Ticking off the miles
Trip Start Aug 01, 2005
37Trip End Ongoing
Map your own trip!
Show trip route
My brother, Ellis joined us in Antigua in mid-January. He originally planned on staying for two weeks. Plans change. Two has turned into six and we've been having a wonderful visit.
Ellis checked onto the plane with his folding kayak (two bags). One bag of kayak parts made it off the plane.
Walking back to the boat one day, we happened upon a young man up in a palm tree. It must have been coconut harvest time.
Since OSHA isn't around here, he climbed up sans safety gear. We watched as he kicked coconut after coconut to the ground. After he was done, one of the locals picked up a coconut and machete-ed off one end and started to drink. When the liquid was done, he whacked the nut in half and proceeded to scoop out the pulp. These coconuts were harvested before they had time to form meat and the hard shell that is familiar to most.
After being "adopted" by one of the English Harbor gate guards who said he would keep calling the contact at the airport for the lost bag, we decided to circumnavigate Antigua, visiting little bays that we hadn't yet seen.
We found the most incredible snorkeling on the northern side of the island. The crystal clear, shallow water was warmed even more than normal by the sun. We anchored in seclusion in two of the bays and Ellis introduced us to the fun of "Geo-caching".
In order to geo-cache, you visit a web page and get latitude and longitude coordinates for a cache near you. Then you use your handheld GPS (Global Positioning Satellite) to hone in on the exact spot - give or take thirty feet. It's sort of like a treasure hunt. The caches are waterproof containers of assorted size with assorted goodies inside. Ellis came prepared with some sites in Antigua.
We were on the top of the hill on Great Bird Island when we overheard a tourist loudly exclaiming, "There's a friggin bird!" His buddy tried to correct him, saying the tour guide said it was a "Frigate bird." We laughed as they argued over the correct pronunciation.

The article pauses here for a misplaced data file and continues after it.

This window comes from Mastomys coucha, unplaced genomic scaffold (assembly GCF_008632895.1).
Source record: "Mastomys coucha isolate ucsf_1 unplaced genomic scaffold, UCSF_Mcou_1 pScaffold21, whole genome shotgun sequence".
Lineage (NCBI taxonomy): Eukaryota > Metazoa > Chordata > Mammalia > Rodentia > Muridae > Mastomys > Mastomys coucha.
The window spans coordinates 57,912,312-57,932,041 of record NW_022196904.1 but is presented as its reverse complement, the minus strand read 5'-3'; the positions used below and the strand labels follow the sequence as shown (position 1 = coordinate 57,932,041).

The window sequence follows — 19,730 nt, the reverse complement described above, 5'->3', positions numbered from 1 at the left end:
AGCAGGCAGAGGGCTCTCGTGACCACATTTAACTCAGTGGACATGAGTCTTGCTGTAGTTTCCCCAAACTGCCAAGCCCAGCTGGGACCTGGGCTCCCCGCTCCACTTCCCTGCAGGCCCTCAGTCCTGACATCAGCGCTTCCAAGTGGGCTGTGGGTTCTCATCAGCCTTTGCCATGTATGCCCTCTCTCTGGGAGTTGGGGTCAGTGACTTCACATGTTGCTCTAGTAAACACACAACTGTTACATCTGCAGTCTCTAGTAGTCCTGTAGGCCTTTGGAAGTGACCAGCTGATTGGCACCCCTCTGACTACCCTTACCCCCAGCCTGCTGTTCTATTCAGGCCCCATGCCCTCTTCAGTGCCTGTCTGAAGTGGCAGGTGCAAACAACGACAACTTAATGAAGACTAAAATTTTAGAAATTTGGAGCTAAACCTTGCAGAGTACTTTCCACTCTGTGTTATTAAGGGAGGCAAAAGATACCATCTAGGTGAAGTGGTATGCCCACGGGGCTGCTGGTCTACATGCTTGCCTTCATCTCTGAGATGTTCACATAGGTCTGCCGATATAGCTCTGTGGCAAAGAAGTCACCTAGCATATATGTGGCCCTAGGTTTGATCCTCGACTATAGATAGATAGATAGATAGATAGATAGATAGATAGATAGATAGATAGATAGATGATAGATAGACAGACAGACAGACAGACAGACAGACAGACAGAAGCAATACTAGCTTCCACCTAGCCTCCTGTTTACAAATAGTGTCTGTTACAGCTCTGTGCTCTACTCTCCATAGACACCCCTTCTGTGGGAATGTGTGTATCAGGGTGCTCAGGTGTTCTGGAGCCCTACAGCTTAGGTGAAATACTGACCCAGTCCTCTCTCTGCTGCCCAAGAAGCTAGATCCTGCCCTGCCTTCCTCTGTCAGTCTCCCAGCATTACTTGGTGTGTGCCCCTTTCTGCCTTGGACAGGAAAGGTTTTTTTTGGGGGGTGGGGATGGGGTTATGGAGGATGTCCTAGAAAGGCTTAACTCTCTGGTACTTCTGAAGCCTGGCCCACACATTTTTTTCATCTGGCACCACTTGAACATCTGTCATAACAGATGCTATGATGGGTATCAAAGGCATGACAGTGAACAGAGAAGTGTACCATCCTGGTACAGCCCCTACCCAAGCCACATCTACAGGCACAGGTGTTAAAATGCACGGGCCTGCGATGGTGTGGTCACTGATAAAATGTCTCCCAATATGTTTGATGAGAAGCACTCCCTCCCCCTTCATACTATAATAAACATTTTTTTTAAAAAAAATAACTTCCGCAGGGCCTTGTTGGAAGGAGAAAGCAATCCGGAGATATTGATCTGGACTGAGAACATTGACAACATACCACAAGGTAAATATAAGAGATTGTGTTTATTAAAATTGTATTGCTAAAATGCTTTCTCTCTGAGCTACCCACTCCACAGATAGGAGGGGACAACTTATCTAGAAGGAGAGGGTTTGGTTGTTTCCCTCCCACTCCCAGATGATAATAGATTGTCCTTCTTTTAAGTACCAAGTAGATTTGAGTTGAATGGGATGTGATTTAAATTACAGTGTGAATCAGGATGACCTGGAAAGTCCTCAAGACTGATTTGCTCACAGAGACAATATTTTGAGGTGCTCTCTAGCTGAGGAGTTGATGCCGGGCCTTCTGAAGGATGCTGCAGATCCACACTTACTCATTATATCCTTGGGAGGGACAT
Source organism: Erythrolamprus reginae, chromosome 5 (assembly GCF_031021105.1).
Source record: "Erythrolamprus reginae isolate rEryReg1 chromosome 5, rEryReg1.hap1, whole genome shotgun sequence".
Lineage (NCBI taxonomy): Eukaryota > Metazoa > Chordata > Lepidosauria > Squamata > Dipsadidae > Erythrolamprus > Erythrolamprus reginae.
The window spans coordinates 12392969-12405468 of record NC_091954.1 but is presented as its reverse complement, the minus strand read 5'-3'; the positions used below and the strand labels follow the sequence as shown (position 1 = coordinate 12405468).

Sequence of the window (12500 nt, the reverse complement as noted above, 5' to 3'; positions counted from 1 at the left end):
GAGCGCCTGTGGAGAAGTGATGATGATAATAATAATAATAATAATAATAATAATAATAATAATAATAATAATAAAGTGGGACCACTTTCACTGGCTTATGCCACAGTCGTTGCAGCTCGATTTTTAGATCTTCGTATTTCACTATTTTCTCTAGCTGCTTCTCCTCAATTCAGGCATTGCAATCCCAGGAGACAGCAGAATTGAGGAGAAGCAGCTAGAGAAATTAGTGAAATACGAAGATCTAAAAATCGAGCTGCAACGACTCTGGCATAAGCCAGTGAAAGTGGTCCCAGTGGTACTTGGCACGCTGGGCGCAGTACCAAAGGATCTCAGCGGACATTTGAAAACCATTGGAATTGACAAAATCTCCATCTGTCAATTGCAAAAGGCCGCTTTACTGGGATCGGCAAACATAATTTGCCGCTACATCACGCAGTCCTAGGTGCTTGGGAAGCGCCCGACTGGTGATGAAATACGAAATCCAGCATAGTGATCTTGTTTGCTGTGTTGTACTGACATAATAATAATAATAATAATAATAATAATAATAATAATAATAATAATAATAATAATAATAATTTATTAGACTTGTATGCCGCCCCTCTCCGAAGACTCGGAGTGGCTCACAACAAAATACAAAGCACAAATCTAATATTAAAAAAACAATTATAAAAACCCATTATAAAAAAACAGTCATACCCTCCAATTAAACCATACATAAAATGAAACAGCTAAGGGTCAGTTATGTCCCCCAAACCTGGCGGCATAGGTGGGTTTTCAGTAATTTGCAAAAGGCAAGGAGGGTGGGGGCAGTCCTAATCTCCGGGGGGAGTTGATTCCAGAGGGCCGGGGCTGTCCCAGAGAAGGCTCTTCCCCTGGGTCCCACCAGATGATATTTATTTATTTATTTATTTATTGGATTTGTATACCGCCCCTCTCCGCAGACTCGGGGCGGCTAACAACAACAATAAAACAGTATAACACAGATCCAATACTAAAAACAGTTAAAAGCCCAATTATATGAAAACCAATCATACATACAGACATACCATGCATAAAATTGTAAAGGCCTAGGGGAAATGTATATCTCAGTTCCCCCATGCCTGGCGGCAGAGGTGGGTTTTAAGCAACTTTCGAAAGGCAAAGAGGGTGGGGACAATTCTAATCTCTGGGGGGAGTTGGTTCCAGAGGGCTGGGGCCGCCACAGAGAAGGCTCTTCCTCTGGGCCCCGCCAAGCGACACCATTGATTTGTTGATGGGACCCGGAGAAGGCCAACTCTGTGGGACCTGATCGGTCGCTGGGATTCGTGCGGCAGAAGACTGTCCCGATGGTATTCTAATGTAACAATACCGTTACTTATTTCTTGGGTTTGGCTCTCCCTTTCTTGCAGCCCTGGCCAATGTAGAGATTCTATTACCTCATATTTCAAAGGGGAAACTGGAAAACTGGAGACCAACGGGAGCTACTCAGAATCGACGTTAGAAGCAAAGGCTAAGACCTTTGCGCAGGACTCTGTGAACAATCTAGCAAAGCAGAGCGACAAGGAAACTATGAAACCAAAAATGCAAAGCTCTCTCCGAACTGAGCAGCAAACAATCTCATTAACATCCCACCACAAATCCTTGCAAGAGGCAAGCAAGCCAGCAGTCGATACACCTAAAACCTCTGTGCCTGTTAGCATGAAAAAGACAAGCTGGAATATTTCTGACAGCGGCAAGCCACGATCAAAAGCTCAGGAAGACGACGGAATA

When we got back to English Harbor after our week's circumnavigation, we checked at the gate for the rest of the kayak. Still no show! After threatening further action (not sure what that might have been), the kayak pieces "arrived". All's well in the end. We made plans to sail for Guadeloupe the next morning.
Guadeloupe, if viewed from above, looks like a butterfly. We sailed down the western side of the left wing and anchored in Anse Deshaies, one of the most protected bays on the leeward side of the island. This French island is the largest we've visited in the Caribbean so far. The small town of Deshaies (Dez-hay), held a wonderful welcome to the island. After checking in with customs, we wandered the small town area and located a supermarket. We purchased an assortment of tasty French cheeses, a loaf of (French) bread, a few oranges and some water and went in search of a spot suitable for our picnique. Refreshed, we decided to wander up the hill to the Jardin Botanique de Deshaies (botanical garden).
Ellis and I went for a long walk up and over a hillside to a beach where we walked on ochre sands and enjoyed a cooling dip in the water.
After the squirrelly winds made the anchorage uncomfortable, we decided to head south to "Les Saintes", a group of small islands part of, but south of the big island of Guadeloupe.
By the way, it's "Frigate Bird".